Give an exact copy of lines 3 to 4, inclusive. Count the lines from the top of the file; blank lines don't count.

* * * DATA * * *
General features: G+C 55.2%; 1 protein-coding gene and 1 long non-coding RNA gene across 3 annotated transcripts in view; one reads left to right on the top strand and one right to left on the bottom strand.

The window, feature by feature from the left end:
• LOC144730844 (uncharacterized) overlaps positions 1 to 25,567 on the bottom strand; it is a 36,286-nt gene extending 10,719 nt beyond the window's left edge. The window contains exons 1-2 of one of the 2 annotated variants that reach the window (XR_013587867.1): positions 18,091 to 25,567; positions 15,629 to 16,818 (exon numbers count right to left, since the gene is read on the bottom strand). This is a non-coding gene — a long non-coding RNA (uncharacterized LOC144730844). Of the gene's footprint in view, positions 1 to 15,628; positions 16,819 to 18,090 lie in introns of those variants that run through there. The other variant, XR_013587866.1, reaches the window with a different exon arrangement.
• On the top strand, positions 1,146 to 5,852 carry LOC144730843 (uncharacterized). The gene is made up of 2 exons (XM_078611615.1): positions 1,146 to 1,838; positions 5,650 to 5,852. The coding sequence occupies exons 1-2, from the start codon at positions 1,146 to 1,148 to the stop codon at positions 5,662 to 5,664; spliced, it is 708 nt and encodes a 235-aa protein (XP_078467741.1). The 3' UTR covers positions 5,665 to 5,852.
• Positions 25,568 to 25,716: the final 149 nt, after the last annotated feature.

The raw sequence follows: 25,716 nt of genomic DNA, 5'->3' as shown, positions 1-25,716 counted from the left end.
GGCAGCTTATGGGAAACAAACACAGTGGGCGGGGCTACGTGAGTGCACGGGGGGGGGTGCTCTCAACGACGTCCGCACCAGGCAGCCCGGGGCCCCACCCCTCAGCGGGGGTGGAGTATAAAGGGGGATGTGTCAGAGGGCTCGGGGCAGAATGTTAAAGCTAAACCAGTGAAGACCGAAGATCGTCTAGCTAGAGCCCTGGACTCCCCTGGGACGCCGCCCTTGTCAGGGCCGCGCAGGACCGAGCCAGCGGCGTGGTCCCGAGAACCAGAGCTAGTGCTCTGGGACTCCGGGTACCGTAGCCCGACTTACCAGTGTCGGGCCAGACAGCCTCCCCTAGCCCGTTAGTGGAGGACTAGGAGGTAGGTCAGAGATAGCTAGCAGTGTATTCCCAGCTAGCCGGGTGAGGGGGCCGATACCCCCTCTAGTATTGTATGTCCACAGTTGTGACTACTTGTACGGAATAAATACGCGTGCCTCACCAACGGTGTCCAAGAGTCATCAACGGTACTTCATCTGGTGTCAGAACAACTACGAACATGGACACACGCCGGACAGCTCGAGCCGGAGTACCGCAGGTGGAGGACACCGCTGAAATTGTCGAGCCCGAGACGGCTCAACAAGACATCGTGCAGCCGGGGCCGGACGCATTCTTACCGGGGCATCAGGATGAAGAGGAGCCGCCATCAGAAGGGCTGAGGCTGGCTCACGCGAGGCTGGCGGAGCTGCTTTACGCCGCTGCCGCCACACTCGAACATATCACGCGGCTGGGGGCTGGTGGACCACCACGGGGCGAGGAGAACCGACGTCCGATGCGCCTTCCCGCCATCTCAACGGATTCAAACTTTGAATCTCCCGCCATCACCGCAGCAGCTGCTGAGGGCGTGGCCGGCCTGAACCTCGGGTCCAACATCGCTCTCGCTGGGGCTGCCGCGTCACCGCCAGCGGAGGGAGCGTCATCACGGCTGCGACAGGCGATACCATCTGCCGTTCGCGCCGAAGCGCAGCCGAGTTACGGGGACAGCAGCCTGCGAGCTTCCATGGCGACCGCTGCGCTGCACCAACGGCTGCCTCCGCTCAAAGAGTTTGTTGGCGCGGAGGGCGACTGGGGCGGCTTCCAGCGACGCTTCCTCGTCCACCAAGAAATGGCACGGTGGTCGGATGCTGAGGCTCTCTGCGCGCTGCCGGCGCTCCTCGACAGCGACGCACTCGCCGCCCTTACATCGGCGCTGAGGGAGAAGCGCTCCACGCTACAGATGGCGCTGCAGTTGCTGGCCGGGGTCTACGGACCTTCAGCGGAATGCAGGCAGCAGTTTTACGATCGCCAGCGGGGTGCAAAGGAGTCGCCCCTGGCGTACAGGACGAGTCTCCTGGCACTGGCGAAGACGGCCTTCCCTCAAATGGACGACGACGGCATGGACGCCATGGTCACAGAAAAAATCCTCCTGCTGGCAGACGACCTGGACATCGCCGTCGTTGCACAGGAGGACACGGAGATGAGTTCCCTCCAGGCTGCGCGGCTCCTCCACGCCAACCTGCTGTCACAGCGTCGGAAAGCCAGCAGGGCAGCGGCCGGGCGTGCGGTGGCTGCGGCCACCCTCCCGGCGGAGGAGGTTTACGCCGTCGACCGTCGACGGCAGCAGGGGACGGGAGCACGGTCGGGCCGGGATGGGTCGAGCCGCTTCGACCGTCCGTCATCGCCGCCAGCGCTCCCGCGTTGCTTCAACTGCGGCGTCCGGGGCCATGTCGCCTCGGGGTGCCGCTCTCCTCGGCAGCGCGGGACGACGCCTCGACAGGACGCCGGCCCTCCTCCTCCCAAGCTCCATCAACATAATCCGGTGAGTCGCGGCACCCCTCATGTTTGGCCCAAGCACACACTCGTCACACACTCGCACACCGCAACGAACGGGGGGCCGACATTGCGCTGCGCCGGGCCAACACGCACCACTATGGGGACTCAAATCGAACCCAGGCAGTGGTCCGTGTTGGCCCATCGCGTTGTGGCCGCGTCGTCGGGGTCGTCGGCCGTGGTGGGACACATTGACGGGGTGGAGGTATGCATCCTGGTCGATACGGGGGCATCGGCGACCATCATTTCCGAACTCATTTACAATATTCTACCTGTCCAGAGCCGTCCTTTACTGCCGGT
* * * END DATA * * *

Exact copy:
• LOC144730844 (uncharacterized) overlaps positions 1 to 25,567 on the bottom strand; it is a 36,286-nt gene extending 10,719 nt beyond the window's left edge. The window contains exons 1-2 of one of the 2 annotated variants that reach the window (XR_013587867.1): positions 18,091 to 25,567; positions 15,629 to 16,818 (exon numbers count right to left, since the gene is read on the bottom strand). This is a non-coding gene — a long non-coding RNA (uncharacterized LOC144730844). Of the gene's footprint in view, positions 1 to 15,628; positions 16,819 to 18,090 lie in introns of those variants that run through there. The other variant, XR_013587866.1, reaches the window with a different exon arrangement.
• On the top strand, positions 1,146 to 5,852 carry LOC144730843 (uncharacterized). The gene is made up of 2 exons (XM_078611615.1): positions 1,146 to 1,838; positions 5,650 to 5,852. The coding sequence occupies exons 1-2, from the start codon at positions 1,146 to 1,148 to the stop codon at positions 5,662 to 5,664; spliced, it is 708 nt and encodes a 235-aa protein (XP_078467741.1). The 3' UTR covers positions 5,665 to 5,852.